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What H.P.B. Thought of C.W. Leadbeater

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What H.P.B. Thought of C.W. Leadbeater

C. Jinarajadasa


The Theosophist, February 1927.
Pages 515-520


Introductory

C. W. Leadbeater, whose eightieth birthday falls on February 17th, joined the Theosophical Society in 1882. (1) He was then a clergyman of the Church of England. On October 31, 1884, he received his first letter from the Master K. H. The letter came to him through the post to his residence in Liphook in Hampshire. This letter is published as Letter No. VII in “Letters from the Masters the Wisdom – First Series”. In that letter, the Master offered him the opportunity of going to Adyar “for a few months”. At this time a terrific attack was being launched on H.P.B. [H. P. Blavatsky] by the Christian missionaries of Madras, and what was known as the Coulomb “exposure” of H.P.B. had begun. Many professed ardent Theosophists had dropped away from the Movement in England.


Note (1) Owing to the long delays in issuing diplomas in these early days of the T.S., his diploma however bears the date November 20, 1883. (C.J.)


C.W.L. came up at once to London and showed the letter to H.P.B., but she refused to give him any advice whatsoever regarding its contents. However, by the evening, he had decided to go out to India, and throw himself completely into the work of the T.S. As H.P.B. was sitting in front of the fire that evening, and C.W.L. and Miss Laura Cooper (the late Mrs. G. R. S. Mead) were facing her, he noticed that suddenly H.P.B.’s right hand seemed to be pulled out with a jerk, as if by some invisible hand. Immediately over the palm of the extended hand there appeared a white cloud, which the next instant condensed and fell flat on H.P.B.’s palm. It was a letter addressed to C.W.L. from the Master. It was a very brief letter, and appears as Letter No. VIII. In it, the Master noted C.W.L.’s decision to go to India and, approving of it gave him precise directions as to travel. These directions were to start, if possible, on the 5th of the following month, and join H.P.B. at Alexandria. It was impossible for C.W.L. to travel with H.P.B., because she was leaving that same night when this second letter arrived.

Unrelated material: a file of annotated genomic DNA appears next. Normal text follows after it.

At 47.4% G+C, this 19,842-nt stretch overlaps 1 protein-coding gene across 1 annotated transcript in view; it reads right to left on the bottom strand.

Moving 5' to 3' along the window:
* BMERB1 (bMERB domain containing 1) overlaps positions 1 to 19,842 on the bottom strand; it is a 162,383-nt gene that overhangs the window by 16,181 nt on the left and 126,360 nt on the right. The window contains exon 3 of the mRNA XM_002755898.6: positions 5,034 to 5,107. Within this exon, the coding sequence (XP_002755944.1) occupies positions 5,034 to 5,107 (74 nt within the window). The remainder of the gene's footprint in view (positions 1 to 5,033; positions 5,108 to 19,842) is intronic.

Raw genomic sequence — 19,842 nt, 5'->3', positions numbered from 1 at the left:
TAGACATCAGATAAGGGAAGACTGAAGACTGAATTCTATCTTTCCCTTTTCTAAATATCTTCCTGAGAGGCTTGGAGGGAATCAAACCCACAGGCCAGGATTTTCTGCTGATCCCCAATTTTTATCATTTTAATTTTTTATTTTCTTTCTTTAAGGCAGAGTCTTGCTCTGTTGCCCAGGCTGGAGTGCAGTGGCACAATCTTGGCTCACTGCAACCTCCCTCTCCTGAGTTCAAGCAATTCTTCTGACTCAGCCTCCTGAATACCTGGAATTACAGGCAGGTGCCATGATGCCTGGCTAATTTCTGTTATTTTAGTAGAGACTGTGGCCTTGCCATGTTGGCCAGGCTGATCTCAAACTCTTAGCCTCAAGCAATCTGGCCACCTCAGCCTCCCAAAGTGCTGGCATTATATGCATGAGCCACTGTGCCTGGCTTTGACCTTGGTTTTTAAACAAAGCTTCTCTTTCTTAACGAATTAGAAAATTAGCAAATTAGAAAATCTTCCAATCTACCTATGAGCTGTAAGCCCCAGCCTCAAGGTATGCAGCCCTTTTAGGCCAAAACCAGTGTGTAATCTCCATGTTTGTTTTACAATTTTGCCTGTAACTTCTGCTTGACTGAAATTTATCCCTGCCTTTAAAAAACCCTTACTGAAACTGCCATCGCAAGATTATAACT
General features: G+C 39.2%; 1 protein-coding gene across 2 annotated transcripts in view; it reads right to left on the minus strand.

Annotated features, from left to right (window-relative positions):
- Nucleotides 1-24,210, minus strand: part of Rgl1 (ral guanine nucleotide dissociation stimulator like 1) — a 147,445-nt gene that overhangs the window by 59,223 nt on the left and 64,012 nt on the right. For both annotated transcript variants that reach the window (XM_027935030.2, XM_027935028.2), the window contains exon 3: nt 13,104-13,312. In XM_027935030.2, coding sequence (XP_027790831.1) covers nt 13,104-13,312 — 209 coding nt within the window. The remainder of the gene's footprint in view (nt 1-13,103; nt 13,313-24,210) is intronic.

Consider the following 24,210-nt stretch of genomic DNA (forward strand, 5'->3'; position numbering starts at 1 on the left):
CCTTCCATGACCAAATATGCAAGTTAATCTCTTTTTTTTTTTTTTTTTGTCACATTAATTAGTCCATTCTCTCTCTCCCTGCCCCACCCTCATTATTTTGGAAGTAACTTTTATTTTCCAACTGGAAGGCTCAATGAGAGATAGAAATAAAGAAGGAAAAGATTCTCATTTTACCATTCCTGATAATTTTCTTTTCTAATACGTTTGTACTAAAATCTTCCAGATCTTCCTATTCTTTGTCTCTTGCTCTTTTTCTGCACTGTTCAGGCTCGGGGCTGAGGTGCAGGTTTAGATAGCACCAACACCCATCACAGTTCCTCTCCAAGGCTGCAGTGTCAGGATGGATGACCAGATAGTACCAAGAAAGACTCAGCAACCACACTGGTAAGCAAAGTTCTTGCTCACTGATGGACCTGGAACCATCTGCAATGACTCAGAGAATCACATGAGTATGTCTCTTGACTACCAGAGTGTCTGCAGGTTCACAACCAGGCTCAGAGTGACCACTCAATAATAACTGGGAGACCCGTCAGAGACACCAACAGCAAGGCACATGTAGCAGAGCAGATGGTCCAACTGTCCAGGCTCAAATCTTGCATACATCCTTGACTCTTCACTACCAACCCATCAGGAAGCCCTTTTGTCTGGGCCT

C.W.L. was living at this time at Liphook, where his uncle the Rev. W. W. Capes, Reader in Ancient History at Oxford, was the Rector. He arranged with his uncle to cease from his clerical work immediately. All his affairs were quickly wound up, and on November 4th he left London for Marseilles. From Marseilles he took a steamer to Alexandria, and so joined H.P.B. in Cairo. With her he travelled to Colombo, where he formally took Panchasila from the High Priest Sumangala. The party arrived at Adyar on December 21.

Early in 1885 be accompanied Colonel Olcott to Burma. When the General Council decided that H.P.B. should leave India, he offered to accompany her to Europe. But his services were required at Headquarters. His work was of many kinds; when a worker was needed he did whatever was required. He was by turns one of the Recording Secretaries of the T.S., manager of the book business, and acting editor of THEOSOPHIST. In January, 1886, the Colonel sent him to develop the Buddhist educational work in Ceylon.

It was during this period of work for Buddhists that he did things which astonished the Sinhalese Buddhists. He wrote a children’s Buddhist Catechism and organised Buddhist Sunday Schools round Colombo. He wrote Buddhist carols and trained boys to sing them. He made a great point of training Sinhalese boys so that they might, as they grew up, take the Buddhist work in hand. I knew of these activities of C.W.L., though I was not one of the first band of the boys in Colombo whom he gathered round him; my elder brother was one of the first to be drawn to him. C.W.L. taught all the boys to swim, and each Saturday morning took them to swim in Colombo harbour. I recollect how my elder brother threw himself with enthusiasm into C.W.L.’s work, and tramped with him on Sundays from Sunday school to Sunday school. When the carol singing was organised, I was one of the choir boys, and I remember one year, at Wesak festival night, how we went in a decorated cart to several temples singing carols. C.W.L.’s aim was to rouse the Buddhists from their lethargy, to take hold of the development of their own religion.